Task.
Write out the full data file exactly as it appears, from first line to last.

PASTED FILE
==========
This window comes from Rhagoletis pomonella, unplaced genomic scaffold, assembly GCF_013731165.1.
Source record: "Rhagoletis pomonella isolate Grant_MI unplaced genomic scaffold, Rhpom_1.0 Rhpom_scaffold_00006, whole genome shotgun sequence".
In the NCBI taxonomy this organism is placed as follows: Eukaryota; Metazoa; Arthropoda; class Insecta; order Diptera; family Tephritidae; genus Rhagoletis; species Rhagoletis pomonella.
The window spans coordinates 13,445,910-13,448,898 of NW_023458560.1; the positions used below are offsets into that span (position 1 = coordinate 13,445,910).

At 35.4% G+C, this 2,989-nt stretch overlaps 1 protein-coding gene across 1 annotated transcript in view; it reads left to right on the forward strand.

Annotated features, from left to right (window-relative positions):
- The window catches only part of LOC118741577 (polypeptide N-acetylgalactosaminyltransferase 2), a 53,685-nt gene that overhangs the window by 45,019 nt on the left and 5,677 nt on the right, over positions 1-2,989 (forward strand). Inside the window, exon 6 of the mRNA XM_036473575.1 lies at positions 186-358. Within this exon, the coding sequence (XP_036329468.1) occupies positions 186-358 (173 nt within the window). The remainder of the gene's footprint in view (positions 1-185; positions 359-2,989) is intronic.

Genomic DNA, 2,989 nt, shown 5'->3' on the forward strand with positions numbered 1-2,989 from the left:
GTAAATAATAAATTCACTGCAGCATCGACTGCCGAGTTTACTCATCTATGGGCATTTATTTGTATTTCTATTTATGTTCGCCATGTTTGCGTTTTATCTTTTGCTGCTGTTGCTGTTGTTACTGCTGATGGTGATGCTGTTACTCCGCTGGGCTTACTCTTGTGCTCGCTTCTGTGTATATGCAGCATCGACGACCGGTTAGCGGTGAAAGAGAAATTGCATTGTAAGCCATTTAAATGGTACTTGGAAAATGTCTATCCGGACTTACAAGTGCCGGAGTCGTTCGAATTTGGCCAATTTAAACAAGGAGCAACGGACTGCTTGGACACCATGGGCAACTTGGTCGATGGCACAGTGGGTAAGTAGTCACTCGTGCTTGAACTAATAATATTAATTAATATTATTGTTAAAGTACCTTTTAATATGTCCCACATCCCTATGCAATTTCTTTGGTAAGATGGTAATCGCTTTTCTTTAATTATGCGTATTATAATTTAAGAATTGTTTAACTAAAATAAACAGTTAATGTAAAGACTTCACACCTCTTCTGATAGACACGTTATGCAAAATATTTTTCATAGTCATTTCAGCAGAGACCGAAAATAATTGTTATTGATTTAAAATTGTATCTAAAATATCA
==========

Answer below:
This window comes from Rhagoletis pomonella, unplaced genomic scaffold, assembly GCF_013731165.1.
Source record: "Rhagoletis pomonella isolate Grant_MI unplaced genomic scaffold, Rhpom_1.0 Rhpom_scaffold_00006, whole genome shotgun sequence".
In the NCBI taxonomy this organism is placed as follows: Eukaryota; Metazoa; Arthropoda; class Insecta; order Diptera; family Tephritidae; genus Rhagoletis; species Rhagoletis pomonella.
The window spans coordinates 13,445,910-13,448,898 of NW_023458560.1; the positions used below are offsets into that span (position 1 = coordinate 13,445,910).

At 35.4% G+C, this 2,989-nt stretch overlaps 1 protein-coding gene across 1 annotated transcript in view; it reads left to right on the forward strand.

Annotated features, from left to right (window-relative positions):
- The window catches only part of LOC118741577 (polypeptide N-acetylgalactosaminyltransferase 2), a 53,685-nt gene that overhangs the window by 45,019 nt on the left and 5,677 nt on the right, over positions 1-2,989 (forward strand). Inside the window, exon 6 of the mRNA XM_036473575.1 lies at positions 186-358. Within this exon, the coding sequence (XP_036329468.1) occupies positions 186-358 (173 nt within the window). The remainder of the gene's footprint in view (positions 1-185; positions 359-2,989) is intronic.

Genomic DNA, 2,989 nt, shown 5'->3' on the forward strand with positions numbered 1-2,989 from the left:
GTAAATAATAAATTCACTGCAGCATCGACTGCCGAGTTTACTCATCTATGGGCATTTATTTGTATTTCTATTTATGTTCGCCATGTTTGCGTTTTATCTTTTGCTGCTGTTGCTGTTGTTACTGCTGATGGTGATGCTGTTACTCCGCTGGGCTTACTCTTGTGCTCGCTTCTGTGTATATGCAGCATCGACGACCGGTTAGCGGTGAAAGAGAAATTGCATTGTAAGCCATTTAAATGGTACTTGGAAAATGTCTATCCGGACTTACAAGTGCCGGAGTCGTTCGAATTTGGCCAATTTAAACAAGGAGCAACGGACTGCTTGGACACCATGGGCAACTTGGTCGATGGCACAGTGGGTAAGTAGTCACTCGTGCTTGAACTAATAATATTAATTAATATTATTGTTAAAGTACCTTTTAATATGTCCCACATCCCTATGCAATTTCTTTGGTAAGATGGTAATCGCTTTTCTTTAATTATGCGTATTATAATTTAAGAATTGTTTAACTAAAATAAACAGTTAATGTAAAGACTTCACACCTCTTCTGATAGACACGTTATGCAAAATATTTTTCATAGTCATTTCAGCAGAGACCGAAAATAATTGTTATTGATTTAAAATTGTATCTAAAATATCA